Saudi Arabia took its first major step onto the global financial stage on Tuesday, issuing $12 billion of bonds for its state-run oil company in one of the most oversubscribed debt offerings in history.
The demand for Saudi Aramco's debut offering was so robust that it allowed the energy giant to borrow at a lower yield than its sovereign parent. That's a rarity in the debt world and underscores the global chase for yield that has investors brushing off long-held conventions. The rush to buy Aramco's debt even helped to drag down the borrowing costs of the kingdom.
The bond sale raises money to finance Saudi Arabia's economic agenda after an initial public offering of Aramco was postponed last year until at least 2021. Saudi Crown Prince Mohammed bin Salman, who runs the country day to day, is using the state oil producer's pristine balance sheet to finance his ambitions for the economy.
The crown prince, who came to power in June 2017, has promoted the Vision 2030 strategy, which aims to boost domestic manufacturing, increase the number of women in the workforce and build a private sector in industries other than energy, such as tourism, tech and entertainment.
One big goal is to ensure employment for Saudi Arabia's young population in the private sector, and to move workers off the public-sector payroll. More than 60 percent of Saudis are under age 30.
The success of the deal has also been seen as essential for some of the world's biggest banks, who took Aramco and officials from the Saudi government -- a wildly lucrative client -- on a worldwide roadshow last week pitching the bonds from Boston to Singapore. Jamie Dimon, chief executive officer of JPMorgan Chase & Co., touted the deal at a lunch in New York.
The red-carpet treatment stood in sharp contrast to the reception many financial leaders gave the kingdom a year ago, when banking executives including Dimon skipped a high-profile conference in Riyadh after the assassination of journalist Jamal Khashoggi. The U.S. has blacklisted 16 Saudi citizens for their role in the murder of Khashoggi, a Saudi insider-turned-critic who had moved to the U.S.
JPMorgan and Morgan Stanley managed the bond sale along with Citigroup Inc., Goldman Sachs Group Inc., HSBC Holdings PLC, and NCB Capital Co.
During its roadshows, investors were showered with financial data and operational secrets of the kingdom's most important asset, information that had been held closely since the company's nationalization in the late 1970s.
The disclosures gave investors plenty of reasons to jump on the deal. With $111.1 billion of profit in 2018, Aramco ranks as the most profitable company in the world.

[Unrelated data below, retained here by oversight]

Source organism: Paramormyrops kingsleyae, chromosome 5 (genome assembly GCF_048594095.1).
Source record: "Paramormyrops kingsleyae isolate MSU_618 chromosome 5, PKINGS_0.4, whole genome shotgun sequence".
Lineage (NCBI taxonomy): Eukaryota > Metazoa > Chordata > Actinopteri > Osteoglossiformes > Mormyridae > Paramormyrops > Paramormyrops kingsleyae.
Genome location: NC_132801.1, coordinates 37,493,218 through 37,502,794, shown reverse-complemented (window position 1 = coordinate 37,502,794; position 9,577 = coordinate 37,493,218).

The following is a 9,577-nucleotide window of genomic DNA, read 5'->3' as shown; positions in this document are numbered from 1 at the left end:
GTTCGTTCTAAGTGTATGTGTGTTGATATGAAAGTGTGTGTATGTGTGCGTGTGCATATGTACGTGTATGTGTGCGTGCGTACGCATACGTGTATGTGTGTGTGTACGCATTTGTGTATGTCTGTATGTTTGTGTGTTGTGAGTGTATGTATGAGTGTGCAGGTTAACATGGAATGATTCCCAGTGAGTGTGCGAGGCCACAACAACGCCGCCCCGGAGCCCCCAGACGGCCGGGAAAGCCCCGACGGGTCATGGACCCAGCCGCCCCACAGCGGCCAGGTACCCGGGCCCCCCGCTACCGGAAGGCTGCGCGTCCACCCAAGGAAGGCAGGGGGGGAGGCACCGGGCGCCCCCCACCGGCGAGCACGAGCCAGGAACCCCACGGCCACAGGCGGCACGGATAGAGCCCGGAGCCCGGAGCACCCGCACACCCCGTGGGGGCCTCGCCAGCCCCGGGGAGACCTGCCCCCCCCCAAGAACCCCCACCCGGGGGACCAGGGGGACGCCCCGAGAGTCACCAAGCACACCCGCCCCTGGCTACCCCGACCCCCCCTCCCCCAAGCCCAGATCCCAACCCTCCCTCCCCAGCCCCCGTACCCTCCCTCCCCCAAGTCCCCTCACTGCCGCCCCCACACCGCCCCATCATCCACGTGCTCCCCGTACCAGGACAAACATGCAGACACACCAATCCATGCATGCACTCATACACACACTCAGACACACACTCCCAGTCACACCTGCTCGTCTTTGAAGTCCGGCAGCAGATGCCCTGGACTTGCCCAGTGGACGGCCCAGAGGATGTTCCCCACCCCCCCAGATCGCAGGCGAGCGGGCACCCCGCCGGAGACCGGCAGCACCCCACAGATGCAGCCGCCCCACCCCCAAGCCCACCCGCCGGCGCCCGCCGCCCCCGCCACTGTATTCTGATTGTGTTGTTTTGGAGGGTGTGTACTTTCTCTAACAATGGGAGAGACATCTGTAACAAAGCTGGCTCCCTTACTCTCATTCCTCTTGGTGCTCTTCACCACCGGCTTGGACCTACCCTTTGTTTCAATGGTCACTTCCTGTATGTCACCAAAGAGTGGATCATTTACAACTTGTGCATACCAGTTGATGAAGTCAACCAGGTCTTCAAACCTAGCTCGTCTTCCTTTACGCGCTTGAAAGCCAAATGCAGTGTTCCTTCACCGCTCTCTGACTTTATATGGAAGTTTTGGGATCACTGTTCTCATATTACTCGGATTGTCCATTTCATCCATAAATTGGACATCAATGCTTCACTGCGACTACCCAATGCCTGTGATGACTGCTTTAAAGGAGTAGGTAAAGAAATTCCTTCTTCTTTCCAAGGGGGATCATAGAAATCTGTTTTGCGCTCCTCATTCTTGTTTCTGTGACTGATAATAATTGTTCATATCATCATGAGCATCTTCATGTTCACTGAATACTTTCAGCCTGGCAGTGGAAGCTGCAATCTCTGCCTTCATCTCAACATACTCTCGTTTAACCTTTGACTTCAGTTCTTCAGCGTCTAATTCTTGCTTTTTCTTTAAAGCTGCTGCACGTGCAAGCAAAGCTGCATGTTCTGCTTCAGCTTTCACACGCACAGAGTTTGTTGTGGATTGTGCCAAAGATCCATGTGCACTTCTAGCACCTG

"There's no debating how strong of an entity this is when looking at its assets and cash flow generation," said Bob Summers, an investment-grade portfolio manager at Neuberger Berman in Chicago.
But attracting the foreign expertise and investment needed to meet the kingdom's economic diversification goals won't prove as easy as drawing foreign investors to a bond sale, Saudi experts said.
"There's a ton of interest in buying Aramco bonds and owning a piece of Saudi Aramco, or at least its debt," said Jim Krane, an energy studies fellow at Rice University in Houston. "When it comes to actually moving your personnel to the kingdom and opening a franchise there and being subject to Saudi laws and courts, the enthusiasm is quite a bit lower. There's a lot of questions about rule of law in Saudi Arabia, especially over the last couple of years."
Investor orders for the five-part deal exceeded $100 billion at the peak on Tuesday, according to people with knowledge of the matter. A $3 billion, 10-year bond, for example, was priced to yield 0.125 percentage point less than what investors demand to own similar-maturity debt of the Saudi government, said the people, who asked not to be named discussing the private deal. Government debt is traditionally seen as a safer bet and offers lower returns; U.S. Treasury notes, for example, on Tuesday were priced to yield 1.05 percentage point less than the Aramco offering.
Aramco received the strongest demand for longer-dated, highest-yielding bonds, which are effectively a bet on Saudi Arabia and oil around the year 2050.
While other corporate-bond sales have generated $100 billion-plus of orders -- including CVS Health Corp., Anheuser-Busch InBev NV and Verizon Communications Inc. -- those companies targeted a substantially larger amount of debt. The final order book came in at $92 billion as Aramco dropped a planned floating-rate note and some requests were pared back.
Moody's and other credit raters have tempered their enthusiasm, rating it in line with the Saudi government with the fifth-highest investment-grade ranking.
Information for this article was contributed by Molly Smith, Brian Smith, Archana Narayanan, Javier Blas, Dan Wilchins, Natalya Doris and Lyubov Pronina of Bloomberg News; and by Jeanne Whalen of The Washington Post.
Business on 04/10/2019
Print Headline: Investors flock to Saudi oil giant's first international bonds